By Maura James
One-hundred twenty-eight years ago today, January 10, 1883, Dr. Samuel Mudd died of pneumonia in his Maryland home. Many folks are familiar with the Mudd name, or at least the colloquial phrase, “your name is mudd”. The doctor was forever embossed in the history books when the fugitive, John Wilkes Booth, arrived at his home around 4:00 AM on April 15, 1865.
Booth, of course, had just come from Ford’s Theater in Washington, D.C., where he had successfully assassinated President Abraham Lincoln. Booth had been planning a kidnapping/assassination for years. In fact, an earlier kidnapping attempt, supposedly led by Booth, took place on one of Lincoln’s trips from the Cottage into the city, “Lincoln often went riding alone. Once they [Booth and his party] were close to getting him. What they thought was his carriage came along a deserted road. They surrounded it… But he [Lincoln] changed his plans that day, and they rode away… in a foul mode…” (Smith).
Mudd treated Booth for a broken leg. An injury he received after jumping from the President’s box to the stage at Ford’s Theater right after he shot the president. Booth stayed the night at the Mudd residence, refusing food but asking “for a razor and shaving soap… and took off his mustache” (Smith). Booth, along with an accomplice, left the Mudd’s and was finally caught on April 28th. Booth and his attendants were sentenced to be hanged, along with George Atzerodt, “a Booth hanger-on assigned to kill Vice President Andrew Johnson but who lost his nerve, dallied about, and fell into government hands” (Smith). Atzerodt’s connection to Mudd will be made clear shortly. Mudd, too, was “sentenced to life imprisonment at Fort Jefferson in the Dry Tortugas, Florida” (Columbia Electronic Encyclopedia) for aiding Booth in his escape.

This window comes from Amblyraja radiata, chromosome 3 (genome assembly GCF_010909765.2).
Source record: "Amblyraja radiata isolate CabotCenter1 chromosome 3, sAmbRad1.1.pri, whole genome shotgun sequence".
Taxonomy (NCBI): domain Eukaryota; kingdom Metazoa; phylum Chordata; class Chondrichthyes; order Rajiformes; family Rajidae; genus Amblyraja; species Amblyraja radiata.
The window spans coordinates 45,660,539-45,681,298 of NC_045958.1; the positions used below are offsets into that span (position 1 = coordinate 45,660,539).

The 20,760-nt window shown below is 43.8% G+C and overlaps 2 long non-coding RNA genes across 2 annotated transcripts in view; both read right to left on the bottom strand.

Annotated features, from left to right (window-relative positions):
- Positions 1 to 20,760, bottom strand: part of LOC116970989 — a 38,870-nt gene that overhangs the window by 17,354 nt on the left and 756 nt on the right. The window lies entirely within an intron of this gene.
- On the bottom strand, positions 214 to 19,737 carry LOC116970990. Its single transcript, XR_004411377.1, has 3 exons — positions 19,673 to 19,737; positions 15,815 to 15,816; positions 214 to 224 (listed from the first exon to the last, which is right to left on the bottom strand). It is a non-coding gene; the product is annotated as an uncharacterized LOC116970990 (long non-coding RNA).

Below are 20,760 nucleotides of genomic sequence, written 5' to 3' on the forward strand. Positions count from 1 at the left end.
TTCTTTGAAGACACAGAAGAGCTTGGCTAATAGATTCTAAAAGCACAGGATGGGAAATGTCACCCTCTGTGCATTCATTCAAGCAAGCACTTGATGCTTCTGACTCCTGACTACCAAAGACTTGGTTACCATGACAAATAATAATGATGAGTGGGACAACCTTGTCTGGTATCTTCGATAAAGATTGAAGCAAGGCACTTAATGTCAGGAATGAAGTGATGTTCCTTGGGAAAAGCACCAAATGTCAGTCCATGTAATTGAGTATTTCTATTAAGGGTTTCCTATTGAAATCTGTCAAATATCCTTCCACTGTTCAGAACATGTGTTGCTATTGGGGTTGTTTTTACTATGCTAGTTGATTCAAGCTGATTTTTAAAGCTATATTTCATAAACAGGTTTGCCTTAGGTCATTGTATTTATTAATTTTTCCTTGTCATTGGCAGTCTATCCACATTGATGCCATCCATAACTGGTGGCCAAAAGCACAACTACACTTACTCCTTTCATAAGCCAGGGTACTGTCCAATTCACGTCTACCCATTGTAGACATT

Case Closed. Assassination solved.
Until, then President, Andrew Johnson pardoned Mudd in 1869. Johnson “cited doubts about Mudd’s guilt as well as his efforts during a yellow fever outbreak at the prison” (Columbia Electronic Encyclopedia). Johnson’s doubts most likely came from Mudd’s claim that he did not recognize the disguised Booth on the morning of April 15th and aided the man as a doctor is sworn to do in the Hippocratic Oath. Mudd’s family maintains, to this day, Dr. Samuel Mudd’s innocence and is still embroiled in a court battle to get the conviction stricken from the record. As Richard Mudd, a descendent of the doctor, asked, “If he was your grandfather, would you leave him out there, falsely accused, for all time?” (Current Events).
Though the claims of the Mudd family are touching and a terrible injustice was committed if Mudd did not recognize Booth, there are some glaring coincidences. “He [Booth] knew Mudd. He had spent a night at the doctor’s home a few months earlier while scouting… the proposed abduction route and had met with him in a Washington hotel for several hours’ drink and talk” (Smith). The Mudd family does not deny the doctor’s association with Booth. What’s more, George Atzerodt’s confession indicts Booth. “In his confession, Atzerodt said, “I am certain that Dr. Mudd knew all about it [Booth’s assassination plans], as Booth sent… provisions for the trip… about two weeks before the murder, to Dr. Mudd’s” (Current Events). Considering Mudd’s Confederate sympathies, these facts are hard to ignore.
The Mudd case is interesting. Even if Mudd did recognize Booth there was no way he could have known about the assassination unless Booth told him that night. Lincoln did not die until the morning of April 15th, a few hours after Booth would have arrived at Mudd’s. Regardless of Mudd’s knowledge of the successful assassination, he surely must have been aware of Booth’s anti-government feelings following their meeting in Washington and at his home. What do you think, Cottage blog readers? Is Dr. Samuel’s name mudd? Or should his conviction be cleared?
“His Name Is Mudd.” Current Events 101.3 (2001): 3. Academic Search Premier. EBSCO. Web. 7 Jan. 2011.
“Samuel Alexander Mudd.” Columbia Electronic Encyclopedia, 6th Edition (2010): 1. Academic Search Premier. EBSCO. Web. 7 Jan. 2011.
Smith, Gene. “The Booth obsession. (Cover story).” American Heritage 43.5 (1992): 104. Academic Search Premier. EBSCO. Web. 7 Jan. 2011.